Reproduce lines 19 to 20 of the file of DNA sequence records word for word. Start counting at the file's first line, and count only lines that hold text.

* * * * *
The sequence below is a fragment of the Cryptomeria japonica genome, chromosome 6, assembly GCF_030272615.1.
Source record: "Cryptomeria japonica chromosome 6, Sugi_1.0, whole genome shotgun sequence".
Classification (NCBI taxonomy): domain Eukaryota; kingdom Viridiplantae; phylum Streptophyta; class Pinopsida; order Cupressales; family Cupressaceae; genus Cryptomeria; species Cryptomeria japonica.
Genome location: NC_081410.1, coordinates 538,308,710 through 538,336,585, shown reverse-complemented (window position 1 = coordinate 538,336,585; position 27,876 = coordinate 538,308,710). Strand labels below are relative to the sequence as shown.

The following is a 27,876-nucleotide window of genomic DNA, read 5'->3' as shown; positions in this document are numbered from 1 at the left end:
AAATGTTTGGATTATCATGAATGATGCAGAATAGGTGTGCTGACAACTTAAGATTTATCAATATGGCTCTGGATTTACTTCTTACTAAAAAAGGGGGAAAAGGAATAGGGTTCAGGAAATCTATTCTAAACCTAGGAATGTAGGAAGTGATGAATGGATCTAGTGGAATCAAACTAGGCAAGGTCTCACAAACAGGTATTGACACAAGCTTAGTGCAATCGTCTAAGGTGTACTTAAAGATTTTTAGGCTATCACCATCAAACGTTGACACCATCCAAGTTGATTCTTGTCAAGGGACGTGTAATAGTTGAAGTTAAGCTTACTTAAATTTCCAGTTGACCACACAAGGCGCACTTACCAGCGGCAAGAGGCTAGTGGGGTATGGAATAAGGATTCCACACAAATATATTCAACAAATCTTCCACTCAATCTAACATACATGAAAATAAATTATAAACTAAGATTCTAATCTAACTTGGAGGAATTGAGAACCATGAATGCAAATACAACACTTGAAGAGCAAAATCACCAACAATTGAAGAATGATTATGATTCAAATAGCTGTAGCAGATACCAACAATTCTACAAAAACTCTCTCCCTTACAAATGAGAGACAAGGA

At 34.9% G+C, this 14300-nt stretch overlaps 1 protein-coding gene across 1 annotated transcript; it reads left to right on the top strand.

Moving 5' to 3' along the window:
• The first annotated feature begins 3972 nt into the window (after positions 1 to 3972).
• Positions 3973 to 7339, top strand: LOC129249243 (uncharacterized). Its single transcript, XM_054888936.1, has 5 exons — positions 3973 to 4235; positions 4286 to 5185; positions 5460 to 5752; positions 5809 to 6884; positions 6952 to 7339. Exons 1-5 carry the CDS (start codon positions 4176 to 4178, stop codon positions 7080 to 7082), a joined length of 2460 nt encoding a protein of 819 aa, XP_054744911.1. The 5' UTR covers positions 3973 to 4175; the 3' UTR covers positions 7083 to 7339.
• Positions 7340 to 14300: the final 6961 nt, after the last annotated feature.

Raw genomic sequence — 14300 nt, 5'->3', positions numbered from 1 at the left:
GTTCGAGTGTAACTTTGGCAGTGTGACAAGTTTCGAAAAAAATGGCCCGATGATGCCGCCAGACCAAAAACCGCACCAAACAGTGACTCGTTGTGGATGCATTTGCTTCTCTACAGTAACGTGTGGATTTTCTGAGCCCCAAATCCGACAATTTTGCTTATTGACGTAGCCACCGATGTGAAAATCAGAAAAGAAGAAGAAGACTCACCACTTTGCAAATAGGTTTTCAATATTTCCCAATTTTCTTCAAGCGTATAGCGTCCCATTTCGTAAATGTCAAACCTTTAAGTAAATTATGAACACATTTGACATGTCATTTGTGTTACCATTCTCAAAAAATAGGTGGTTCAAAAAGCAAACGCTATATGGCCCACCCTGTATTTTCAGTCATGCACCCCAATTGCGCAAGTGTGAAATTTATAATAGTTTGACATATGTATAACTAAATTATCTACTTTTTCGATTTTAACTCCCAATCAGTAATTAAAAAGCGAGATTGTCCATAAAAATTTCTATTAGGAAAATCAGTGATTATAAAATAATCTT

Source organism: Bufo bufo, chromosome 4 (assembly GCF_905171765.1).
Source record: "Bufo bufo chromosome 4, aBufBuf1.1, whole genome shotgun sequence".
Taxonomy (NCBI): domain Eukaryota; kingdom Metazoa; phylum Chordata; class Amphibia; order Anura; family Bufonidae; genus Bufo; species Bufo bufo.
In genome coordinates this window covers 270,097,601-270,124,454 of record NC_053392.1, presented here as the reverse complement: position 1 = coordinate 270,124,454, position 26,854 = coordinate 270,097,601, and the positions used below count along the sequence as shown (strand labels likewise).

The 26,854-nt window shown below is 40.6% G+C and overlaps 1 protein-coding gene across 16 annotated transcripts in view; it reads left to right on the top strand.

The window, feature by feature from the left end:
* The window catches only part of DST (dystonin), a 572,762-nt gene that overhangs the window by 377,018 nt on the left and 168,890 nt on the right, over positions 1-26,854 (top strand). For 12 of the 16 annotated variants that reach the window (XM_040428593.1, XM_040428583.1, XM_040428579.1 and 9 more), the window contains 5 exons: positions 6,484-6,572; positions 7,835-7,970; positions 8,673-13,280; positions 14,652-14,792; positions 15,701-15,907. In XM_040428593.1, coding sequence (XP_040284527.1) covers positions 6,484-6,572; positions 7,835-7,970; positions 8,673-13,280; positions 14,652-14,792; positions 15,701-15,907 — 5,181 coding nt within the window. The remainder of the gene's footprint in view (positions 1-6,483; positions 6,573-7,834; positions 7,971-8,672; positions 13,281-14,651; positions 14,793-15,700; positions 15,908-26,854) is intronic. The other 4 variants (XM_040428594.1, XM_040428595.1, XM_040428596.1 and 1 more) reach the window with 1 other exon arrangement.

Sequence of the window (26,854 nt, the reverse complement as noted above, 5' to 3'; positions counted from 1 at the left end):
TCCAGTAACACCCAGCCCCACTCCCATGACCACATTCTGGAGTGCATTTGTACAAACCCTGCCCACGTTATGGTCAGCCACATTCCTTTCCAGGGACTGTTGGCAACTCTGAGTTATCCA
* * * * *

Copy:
The window, feature by feature from the left end:
* The window catches only part of DST (dystonin), a 572,762-nt gene that overhangs the window by 377,018 nt on the left and 168,890 nt on the right, over positions 1-26,854 (top strand). For 12 of the 16 annotated variants that reach the window (XM_040428593.1, XM_040428583.1, XM_040428579.1 and 9 more), the window contains 5 exons: positions 6,484-6,572; positions 7,835-7,970; positions 8,673-13,280; positions 14,652-14,792; positions 15,701-15,907. In XM_040428593.1, coding sequence (XP_040284527.1) covers positions 6,484-6,572; positions 7,835-7,970; positions 8,673-13,280; positions 14,652-14,792; positions 15,701-15,907 — 5,181 coding nt within the window. The remainder of the gene's footprint in view (positions 1-6,483; positions 6,573-7,834; positions 7,971-8,672; positions 13,281-14,651; positions 14,793-15,700; positions 15,908-26,854) is intronic. The other 4 variants (XM_040428594.1, XM_040428595.1, XM_040428596.1 and 1 more) reach the window with 1 other exon arrangement.